Indeed, we suspect that the recovery in the U.S. was a significant catalyst for the broader global recovery and we are somewhat concerned about the potential for a slowdown, particularly in Europe and Japan, becoming a significant drag on the domestic economy.

There is a caveat to this rather cautious perspective, which is that there is a well-documented problem with how the U.S. makes seasonal adjustments to its first quarter data that normally makes the quarter look much weaker than it turns out to be with the benefit of hindsight.  While this seasonal issue is not as well documented in overseas economies, there is some evidence that it is a more global phenomenon, which at least allows for the minor possibility that the weakening trend in economic data is only transitory.

When questions about the synchronized status of the global recovery were combined with the prospect for progressively higher interest rates and the fact that, for two successive quarters, equities failed to rally in the face of truly extraordinary growth in corporate earnings, it had a dramatic impact on investor psychology.

We can see this impact in measures of sentiment, in internet search results and in the reduced value that investors are willing to assign to each dollar of corporate earnings, which is reflected in the significant drop in the forward-looking price-to-earnings (P/E) multiple of the S&P 500 Index from an eight-year high of 23.5 times earnings in January to a very modest estimate of around 17 times earnings today.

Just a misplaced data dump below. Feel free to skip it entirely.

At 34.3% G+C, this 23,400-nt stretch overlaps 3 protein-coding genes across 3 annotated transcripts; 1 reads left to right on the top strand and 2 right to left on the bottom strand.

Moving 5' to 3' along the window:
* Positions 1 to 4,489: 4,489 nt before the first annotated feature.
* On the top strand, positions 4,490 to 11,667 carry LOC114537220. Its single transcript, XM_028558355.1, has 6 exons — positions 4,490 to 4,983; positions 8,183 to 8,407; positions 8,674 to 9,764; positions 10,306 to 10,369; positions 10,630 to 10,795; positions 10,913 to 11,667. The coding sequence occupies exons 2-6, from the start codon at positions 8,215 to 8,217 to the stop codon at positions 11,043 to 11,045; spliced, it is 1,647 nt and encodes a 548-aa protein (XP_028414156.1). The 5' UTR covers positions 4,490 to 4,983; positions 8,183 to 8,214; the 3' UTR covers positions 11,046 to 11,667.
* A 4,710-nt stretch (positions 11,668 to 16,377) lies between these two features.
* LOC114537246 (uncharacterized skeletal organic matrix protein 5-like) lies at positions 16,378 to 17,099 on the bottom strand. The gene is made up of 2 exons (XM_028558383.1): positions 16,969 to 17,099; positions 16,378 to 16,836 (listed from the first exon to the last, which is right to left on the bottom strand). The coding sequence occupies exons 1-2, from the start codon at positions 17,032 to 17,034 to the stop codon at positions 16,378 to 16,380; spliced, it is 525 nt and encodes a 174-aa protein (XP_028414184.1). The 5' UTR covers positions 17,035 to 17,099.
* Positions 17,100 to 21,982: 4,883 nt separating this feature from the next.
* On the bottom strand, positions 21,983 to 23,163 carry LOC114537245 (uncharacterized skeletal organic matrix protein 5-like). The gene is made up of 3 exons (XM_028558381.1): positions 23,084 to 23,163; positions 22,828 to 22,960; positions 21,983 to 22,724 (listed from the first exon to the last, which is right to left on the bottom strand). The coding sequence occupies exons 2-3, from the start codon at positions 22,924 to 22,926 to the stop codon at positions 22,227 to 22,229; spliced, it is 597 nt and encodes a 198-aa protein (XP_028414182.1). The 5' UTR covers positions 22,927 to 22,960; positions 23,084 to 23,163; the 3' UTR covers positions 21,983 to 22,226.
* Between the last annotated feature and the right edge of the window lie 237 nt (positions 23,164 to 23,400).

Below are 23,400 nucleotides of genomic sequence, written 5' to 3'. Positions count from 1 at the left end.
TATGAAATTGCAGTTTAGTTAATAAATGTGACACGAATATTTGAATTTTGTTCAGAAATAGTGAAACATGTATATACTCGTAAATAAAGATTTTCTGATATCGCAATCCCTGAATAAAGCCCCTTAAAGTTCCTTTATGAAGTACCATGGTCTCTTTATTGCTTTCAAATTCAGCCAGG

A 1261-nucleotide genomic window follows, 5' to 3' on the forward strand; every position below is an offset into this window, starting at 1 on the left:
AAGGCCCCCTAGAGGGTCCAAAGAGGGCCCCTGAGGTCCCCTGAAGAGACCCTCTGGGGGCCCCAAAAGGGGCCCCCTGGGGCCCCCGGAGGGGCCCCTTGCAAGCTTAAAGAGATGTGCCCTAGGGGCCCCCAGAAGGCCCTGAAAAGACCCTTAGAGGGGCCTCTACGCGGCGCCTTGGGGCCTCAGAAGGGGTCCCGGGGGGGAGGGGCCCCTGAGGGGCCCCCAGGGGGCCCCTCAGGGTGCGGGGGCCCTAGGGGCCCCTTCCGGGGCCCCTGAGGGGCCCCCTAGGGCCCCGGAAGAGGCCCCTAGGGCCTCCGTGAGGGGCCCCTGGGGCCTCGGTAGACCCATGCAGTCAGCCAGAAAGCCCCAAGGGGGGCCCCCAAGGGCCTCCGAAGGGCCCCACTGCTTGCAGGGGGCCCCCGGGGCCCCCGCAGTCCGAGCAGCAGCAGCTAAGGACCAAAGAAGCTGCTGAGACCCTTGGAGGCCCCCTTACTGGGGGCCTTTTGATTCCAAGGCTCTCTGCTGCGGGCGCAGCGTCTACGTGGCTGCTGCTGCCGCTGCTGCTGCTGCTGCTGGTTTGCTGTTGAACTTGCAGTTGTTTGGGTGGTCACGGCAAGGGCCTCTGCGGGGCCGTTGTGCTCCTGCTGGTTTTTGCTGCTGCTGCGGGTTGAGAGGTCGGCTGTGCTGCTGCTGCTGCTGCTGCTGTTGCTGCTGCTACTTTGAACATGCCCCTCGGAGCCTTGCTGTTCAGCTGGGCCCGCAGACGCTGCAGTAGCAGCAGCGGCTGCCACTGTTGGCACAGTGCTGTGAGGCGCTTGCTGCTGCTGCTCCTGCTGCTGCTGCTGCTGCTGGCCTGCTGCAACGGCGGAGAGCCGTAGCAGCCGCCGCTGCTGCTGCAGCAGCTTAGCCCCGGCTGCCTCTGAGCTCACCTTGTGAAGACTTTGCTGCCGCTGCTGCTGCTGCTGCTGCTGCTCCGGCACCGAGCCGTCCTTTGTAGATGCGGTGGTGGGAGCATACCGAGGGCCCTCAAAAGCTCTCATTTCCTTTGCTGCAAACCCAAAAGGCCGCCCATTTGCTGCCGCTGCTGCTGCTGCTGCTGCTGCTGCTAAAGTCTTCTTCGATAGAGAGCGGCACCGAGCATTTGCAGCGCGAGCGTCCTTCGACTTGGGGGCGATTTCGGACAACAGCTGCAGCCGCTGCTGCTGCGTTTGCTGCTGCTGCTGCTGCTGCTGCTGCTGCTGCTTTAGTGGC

The diminished value being assigned to corporate earnings was further exacerbated by the very restrained guidance being offered during earnings-related analysts calls, which we attribute largely to trade and protectionist-related uncertainty.  This contraction in earnings multiples has been interpreted by many analysts as a sign that the markets are sensing “peak-earnings”, which many view as a precursor to the end of the bull market in equities.

As noted, you can see this change in investor psychology reflected in internet search results.  Searches related to “synchronized global growth” are on the decline, albeit from still lofty levels, while search terms like “as good as it gets” and “tightening or ending stimulus” are increasing in popularity.

You can also see this reflected in sentiment gauges like that of the American Association of Individual Investors, where 43% of respondents are expecting a stock market correction of at least 10%.

This cautiousness is further affirmed by the Investors Intelligence survey of investment newsletter writers, which just experienced a greater than 20% decline in the percentage of bullish commentators.

From a contrarian perspective, we view this surge in pessimism to be quite bullish, as it suggests that cash is building up on the sideline that can be used to power a future rally.